Advances in autism research drive new therapies

In this installment of Autism: Life on the Spectrum, Fox 5 News looks at advances being made in autism research and the new treatments that are emerging.

Carefully counting down to launching on his sled is a significant sign of progress for Odin Connelly. The 6-year-old boy has autism, with what are described as "emerging verbal skills."

"When a neuro-typical person walks into a room and bunch of people say 'Hello,' they typically say 'Hello' back. Odin doesn't do that," says Serena, Odin's mom.

Autism is a complex disorder that often has no clear cause. That is why Tim and Serena Connelly wanted to find out as much as they could.

"Right before he started nursery school for autistic children we had him do a whole gamut of evaluations," Tim says.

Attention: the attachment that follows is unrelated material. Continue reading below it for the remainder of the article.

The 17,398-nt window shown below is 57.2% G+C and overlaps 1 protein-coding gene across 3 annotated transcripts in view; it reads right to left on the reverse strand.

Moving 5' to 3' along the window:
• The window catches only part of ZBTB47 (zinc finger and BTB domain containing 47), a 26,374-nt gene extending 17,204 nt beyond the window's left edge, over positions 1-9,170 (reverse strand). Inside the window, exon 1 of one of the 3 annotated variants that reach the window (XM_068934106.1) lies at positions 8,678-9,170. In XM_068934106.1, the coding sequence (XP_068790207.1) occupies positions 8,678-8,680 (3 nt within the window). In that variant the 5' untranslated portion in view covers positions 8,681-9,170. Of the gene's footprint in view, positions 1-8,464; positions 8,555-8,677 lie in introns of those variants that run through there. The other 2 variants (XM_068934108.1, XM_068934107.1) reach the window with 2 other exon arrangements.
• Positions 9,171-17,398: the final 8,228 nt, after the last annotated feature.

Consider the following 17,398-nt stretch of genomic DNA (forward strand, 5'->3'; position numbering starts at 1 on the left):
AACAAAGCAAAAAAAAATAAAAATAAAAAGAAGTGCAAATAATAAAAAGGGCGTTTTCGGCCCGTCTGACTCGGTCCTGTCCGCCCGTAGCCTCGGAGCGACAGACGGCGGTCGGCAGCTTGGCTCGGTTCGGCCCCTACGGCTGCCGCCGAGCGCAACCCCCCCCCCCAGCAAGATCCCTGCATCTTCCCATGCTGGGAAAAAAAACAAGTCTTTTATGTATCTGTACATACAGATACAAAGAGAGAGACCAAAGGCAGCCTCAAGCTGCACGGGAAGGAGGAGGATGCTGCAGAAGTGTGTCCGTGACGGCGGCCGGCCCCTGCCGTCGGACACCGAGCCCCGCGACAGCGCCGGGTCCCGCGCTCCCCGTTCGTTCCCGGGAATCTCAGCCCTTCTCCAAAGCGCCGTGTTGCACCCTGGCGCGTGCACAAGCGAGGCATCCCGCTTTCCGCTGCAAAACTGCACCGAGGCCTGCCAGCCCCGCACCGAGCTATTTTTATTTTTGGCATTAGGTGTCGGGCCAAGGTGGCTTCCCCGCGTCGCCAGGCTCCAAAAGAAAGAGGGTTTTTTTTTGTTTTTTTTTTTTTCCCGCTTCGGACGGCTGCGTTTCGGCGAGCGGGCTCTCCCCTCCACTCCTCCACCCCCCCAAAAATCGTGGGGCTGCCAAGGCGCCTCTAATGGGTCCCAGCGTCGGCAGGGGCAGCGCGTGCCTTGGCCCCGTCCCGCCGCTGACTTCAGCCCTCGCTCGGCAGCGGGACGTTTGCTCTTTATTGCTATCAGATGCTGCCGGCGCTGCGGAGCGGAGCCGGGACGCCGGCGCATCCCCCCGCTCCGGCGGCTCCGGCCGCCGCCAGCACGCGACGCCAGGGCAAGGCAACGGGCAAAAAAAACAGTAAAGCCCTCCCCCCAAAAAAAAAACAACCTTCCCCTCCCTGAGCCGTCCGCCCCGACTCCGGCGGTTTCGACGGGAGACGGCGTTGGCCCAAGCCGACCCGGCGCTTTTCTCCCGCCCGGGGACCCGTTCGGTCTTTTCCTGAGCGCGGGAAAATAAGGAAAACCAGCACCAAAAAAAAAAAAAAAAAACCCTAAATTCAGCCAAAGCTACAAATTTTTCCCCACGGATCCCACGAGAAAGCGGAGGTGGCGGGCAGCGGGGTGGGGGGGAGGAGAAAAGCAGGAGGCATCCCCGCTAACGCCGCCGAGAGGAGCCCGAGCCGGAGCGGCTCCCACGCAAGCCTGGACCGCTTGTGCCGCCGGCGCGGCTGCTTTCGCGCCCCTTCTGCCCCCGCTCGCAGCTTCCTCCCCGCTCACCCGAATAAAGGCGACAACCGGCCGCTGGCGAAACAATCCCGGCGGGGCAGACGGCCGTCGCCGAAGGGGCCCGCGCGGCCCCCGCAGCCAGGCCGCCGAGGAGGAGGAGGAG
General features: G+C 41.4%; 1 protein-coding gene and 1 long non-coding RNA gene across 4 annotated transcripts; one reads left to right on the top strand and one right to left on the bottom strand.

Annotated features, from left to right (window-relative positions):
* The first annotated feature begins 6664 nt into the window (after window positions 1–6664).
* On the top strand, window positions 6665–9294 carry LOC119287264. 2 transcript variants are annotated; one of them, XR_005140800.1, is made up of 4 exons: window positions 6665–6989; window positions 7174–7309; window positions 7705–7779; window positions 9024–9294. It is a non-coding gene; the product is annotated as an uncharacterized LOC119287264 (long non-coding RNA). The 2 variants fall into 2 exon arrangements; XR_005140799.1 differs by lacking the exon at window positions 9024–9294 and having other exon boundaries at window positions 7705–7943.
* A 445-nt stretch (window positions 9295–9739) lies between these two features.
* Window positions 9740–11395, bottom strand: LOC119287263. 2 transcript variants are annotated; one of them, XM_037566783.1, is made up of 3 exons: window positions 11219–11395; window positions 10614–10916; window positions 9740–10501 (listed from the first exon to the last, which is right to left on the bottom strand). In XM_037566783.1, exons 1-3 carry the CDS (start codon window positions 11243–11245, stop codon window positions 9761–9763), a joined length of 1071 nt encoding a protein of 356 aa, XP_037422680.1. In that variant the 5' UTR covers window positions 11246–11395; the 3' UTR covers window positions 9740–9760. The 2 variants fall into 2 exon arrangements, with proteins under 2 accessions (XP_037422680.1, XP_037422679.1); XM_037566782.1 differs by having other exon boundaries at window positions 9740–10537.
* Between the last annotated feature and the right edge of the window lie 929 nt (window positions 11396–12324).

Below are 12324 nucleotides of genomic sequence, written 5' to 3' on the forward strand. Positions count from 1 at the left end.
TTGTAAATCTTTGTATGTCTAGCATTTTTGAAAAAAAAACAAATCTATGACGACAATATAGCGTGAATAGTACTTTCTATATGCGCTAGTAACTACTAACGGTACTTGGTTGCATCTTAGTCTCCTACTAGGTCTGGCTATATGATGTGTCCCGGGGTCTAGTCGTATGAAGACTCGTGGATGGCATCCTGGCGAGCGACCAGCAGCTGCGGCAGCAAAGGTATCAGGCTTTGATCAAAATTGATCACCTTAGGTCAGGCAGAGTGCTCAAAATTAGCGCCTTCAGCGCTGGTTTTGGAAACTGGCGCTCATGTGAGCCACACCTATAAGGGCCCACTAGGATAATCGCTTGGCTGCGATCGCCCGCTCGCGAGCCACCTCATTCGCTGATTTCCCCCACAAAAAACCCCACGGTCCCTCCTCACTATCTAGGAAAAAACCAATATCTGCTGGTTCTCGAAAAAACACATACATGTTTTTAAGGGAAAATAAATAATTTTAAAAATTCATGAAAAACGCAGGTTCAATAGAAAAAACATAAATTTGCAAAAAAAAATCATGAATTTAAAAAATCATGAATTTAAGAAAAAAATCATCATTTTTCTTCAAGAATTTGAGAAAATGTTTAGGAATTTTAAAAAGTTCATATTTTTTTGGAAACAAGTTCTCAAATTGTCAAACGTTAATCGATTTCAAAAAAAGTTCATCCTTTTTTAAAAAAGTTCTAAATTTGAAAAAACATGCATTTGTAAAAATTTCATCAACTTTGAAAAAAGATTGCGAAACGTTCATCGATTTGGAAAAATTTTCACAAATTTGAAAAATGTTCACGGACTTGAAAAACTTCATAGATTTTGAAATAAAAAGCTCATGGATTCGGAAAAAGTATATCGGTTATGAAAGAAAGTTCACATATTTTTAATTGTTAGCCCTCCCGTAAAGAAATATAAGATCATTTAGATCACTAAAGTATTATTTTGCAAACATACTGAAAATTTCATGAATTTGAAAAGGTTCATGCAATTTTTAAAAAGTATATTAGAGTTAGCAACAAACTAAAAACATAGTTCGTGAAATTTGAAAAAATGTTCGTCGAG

Research not available decades ago includes a study called a VB-MAPP, a detailed analysis of verbal behavior.

"We hadn't really realized or we hadn't completely come to terms with what autism was in his case -- because it's different for every kid -- and how it was affecting him specifically," Serena says.

"I would say we've made huge advances in understanding how to help these kids," says Dr. Jeremy Veenstra-VanderWeele, a child psychiatrist with Columbia University Department of Psychiatry. He says new studies into oxytocin, a naturally occurring hormone in the body, are an exciting research development.

"Oxytocin changes social behavior, changes attention to a face, changes your desire to be near another person or interact with another person," Dr. Jeremy Veenstra-VanderWeele says. "And that may be powerful for some kids with autism spectrum disorder."

But there is no one type of autism. So he says there is likely no one solution. 

"I usually don't think in terms of a cure. Kids with autism keep developing," he says, adding that the development curve of a child with autism looks different from a child in the general population. "If we can tilt that a little bit, it gives a child opportunities they wouldn't otherwise have," he says.

Odin's parents say detailed studies like this have helped guide therapy, making an immediate impact. The points of progress Odin has made in just six months are small steps on the long road ahead.